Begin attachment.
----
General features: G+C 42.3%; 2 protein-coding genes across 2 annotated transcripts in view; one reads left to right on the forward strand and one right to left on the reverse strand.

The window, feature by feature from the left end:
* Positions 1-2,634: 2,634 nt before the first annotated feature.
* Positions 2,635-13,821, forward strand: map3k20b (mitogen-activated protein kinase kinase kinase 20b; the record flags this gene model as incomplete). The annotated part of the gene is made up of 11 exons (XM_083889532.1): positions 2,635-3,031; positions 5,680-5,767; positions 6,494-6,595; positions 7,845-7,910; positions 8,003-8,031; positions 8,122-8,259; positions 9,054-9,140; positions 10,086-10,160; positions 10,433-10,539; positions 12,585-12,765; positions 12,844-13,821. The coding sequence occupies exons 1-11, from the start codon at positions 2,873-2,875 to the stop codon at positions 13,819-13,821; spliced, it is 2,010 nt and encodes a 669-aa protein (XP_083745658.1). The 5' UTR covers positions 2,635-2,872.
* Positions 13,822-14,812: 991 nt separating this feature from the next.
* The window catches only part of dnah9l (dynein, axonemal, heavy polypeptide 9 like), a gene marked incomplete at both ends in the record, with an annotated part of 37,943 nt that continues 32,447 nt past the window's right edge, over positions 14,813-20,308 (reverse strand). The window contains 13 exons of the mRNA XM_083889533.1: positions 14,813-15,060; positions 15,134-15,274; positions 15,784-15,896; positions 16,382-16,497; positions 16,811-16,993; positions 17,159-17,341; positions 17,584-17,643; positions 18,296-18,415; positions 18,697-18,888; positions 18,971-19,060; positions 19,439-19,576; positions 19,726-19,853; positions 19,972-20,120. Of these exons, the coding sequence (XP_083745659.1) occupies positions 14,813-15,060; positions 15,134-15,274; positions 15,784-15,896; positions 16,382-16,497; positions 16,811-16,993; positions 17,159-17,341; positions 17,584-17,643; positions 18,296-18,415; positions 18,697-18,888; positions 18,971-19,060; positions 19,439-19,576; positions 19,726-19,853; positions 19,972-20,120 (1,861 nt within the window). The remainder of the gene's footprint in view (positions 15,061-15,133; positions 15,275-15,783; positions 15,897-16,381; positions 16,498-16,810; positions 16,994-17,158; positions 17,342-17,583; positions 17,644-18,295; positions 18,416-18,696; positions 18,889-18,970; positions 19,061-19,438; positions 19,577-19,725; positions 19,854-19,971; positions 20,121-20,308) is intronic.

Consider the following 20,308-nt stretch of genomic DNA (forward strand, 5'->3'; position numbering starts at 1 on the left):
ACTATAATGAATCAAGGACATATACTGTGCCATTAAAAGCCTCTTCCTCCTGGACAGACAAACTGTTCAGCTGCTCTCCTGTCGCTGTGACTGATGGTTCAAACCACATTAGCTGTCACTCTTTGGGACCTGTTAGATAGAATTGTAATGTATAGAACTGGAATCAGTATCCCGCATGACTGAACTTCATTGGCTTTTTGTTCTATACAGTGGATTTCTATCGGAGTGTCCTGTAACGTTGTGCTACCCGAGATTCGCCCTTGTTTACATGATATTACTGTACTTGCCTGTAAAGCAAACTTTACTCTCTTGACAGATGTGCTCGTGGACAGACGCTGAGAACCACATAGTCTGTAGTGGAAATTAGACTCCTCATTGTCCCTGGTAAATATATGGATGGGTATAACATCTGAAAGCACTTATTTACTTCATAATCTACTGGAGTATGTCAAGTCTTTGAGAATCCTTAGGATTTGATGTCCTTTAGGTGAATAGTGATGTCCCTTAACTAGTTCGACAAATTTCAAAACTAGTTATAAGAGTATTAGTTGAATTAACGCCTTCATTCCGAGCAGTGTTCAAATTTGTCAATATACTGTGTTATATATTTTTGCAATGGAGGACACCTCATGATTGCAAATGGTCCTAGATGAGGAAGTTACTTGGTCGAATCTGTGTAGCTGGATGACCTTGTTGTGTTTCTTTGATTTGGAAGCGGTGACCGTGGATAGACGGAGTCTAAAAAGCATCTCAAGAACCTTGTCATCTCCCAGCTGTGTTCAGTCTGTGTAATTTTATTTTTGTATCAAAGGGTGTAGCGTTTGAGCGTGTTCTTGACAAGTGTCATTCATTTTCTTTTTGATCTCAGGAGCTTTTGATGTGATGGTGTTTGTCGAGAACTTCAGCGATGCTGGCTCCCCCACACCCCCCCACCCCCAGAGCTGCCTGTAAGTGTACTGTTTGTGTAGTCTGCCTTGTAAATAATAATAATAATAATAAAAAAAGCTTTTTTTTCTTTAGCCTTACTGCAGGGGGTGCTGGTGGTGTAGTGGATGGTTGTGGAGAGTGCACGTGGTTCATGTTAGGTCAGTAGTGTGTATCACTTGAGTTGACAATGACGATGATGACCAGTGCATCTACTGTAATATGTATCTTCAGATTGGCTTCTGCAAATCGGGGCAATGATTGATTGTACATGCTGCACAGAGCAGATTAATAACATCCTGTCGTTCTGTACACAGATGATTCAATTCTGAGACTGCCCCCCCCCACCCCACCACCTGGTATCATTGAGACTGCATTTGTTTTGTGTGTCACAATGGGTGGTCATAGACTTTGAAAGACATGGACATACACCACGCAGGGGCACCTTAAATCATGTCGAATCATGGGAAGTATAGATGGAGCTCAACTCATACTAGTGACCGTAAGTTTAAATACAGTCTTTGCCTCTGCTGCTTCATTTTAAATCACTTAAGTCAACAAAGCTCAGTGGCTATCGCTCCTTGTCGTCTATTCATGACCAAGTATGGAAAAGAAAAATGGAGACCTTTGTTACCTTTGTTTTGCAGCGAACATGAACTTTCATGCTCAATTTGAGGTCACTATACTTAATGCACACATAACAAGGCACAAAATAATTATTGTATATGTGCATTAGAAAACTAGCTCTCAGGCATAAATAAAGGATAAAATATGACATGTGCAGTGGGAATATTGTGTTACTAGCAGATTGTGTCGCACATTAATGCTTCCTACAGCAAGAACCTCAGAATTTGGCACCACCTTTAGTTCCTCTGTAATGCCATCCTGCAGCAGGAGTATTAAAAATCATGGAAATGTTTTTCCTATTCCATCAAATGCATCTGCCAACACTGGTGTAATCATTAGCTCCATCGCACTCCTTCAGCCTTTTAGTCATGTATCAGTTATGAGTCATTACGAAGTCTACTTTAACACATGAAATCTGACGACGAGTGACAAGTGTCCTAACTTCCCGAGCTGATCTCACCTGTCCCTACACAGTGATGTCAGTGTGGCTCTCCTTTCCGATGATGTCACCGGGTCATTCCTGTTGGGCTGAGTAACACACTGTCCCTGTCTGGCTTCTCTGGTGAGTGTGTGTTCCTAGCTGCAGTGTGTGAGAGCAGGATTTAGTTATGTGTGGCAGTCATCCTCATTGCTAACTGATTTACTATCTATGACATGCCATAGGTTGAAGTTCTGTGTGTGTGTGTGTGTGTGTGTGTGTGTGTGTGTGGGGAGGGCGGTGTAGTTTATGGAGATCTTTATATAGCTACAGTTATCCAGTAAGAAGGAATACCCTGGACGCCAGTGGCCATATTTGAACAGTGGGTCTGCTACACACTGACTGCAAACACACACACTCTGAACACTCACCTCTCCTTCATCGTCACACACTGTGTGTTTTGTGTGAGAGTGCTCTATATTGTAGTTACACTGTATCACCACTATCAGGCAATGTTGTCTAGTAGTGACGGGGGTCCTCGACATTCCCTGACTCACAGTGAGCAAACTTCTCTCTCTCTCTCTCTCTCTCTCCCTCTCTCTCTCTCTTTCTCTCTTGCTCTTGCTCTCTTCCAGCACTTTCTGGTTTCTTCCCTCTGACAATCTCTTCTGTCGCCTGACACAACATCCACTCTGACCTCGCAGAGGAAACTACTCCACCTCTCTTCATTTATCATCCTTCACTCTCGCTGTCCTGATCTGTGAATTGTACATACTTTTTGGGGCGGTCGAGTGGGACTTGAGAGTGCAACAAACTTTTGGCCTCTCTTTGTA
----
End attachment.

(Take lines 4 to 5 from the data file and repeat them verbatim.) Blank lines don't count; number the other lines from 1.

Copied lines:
* Positions 2,635-13,821, forward strand: map3k20b (mitogen-activated protein kinase kinase kinase 20b; the record flags this gene model as incomplete). The annotated part of the gene is made up of 11 exons (XM_083889532.1): positions 2,635-3,031; positions 5,680-5,767; positions 6,494-6,595; positions 7,845-7,910; positions 8,003-8,031; positions 8,122-8,259; positions 9,054-9,140; positions 10,086-10,160; positions 10,433-10,539; positions 12,585-12,765; positions 12,844-13,821. The coding sequence occupies exons 1-11, from the start codon at positions 2,873-2,875 to the stop codon at positions 13,819-13,821; spliced, it is 2,010 nt and encodes a 669-aa protein (XP_083745658.1). The 5' UTR covers positions 2,635-2,872.
* Positions 13,822-14,812: 991 nt separating this feature from the next.